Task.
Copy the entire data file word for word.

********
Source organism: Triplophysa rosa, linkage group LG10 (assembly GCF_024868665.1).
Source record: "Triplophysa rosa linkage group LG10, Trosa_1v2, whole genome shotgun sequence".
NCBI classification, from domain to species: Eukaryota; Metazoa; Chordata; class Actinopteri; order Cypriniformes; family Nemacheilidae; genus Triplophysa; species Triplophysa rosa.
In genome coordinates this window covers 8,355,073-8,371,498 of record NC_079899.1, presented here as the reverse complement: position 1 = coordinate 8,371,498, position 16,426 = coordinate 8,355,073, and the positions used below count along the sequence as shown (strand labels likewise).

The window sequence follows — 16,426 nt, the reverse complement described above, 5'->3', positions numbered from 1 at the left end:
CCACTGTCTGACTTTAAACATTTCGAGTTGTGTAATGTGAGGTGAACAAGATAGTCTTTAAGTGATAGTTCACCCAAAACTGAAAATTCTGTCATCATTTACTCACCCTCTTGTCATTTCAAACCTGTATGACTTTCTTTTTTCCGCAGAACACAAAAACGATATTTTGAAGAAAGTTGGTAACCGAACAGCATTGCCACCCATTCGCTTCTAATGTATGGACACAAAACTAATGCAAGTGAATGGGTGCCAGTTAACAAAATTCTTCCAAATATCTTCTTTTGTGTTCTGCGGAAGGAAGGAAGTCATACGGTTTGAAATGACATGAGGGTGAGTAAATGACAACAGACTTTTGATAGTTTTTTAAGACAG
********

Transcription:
Source organism: Triplophysa rosa, linkage group LG10 (assembly GCF_024868665.1).
Source record: "Triplophysa rosa linkage group LG10, Trosa_1v2, whole genome shotgun sequence".
NCBI classification, from domain to species: Eukaryota; Metazoa; Chordata; class Actinopteri; order Cypriniformes; family Nemacheilidae; genus Triplophysa; species Triplophysa rosa.
In genome coordinates this window covers 8,355,073-8,371,498 of record NC_079899.1, presented here as the reverse complement: position 1 = coordinate 8,371,498, position 16,426 = coordinate 8,355,073, and the positions used below count along the sequence as shown (strand labels likewise).

The window sequence follows — 16,426 nt, the reverse complement described above, 5'->3', positions numbered from 1 at the left end:
CCACTGTCTGACTTTAAACATTTCGAGTTGTGTAATGTGAGGTGAACAAGATAGTCTTTAAGTGATAGTTCACCCAAAACTGAAAATTCTGTCATCATTTACTCACCCTCTTGTCATTTCAAACCTGTATGACTTTCTTTTTTCCGCAGAACACAAAAACGATATTTTGAAGAAAGTTGGTAACCGAACAGCATTGCCACCCATTCGCTTCTAATGTATGGACACAAAACTAATGCAAGTGAATGGGTGCCAGTTAACAAAATTCTTCCAAATATCTTCTTTTGTGTTCTGCGGAAGGAAGGAAGTCATACGGTTTGAAATGACATGAGGGTGAGTAAATGACAACAGACTTTTGATAGTTTTTTAAGACAG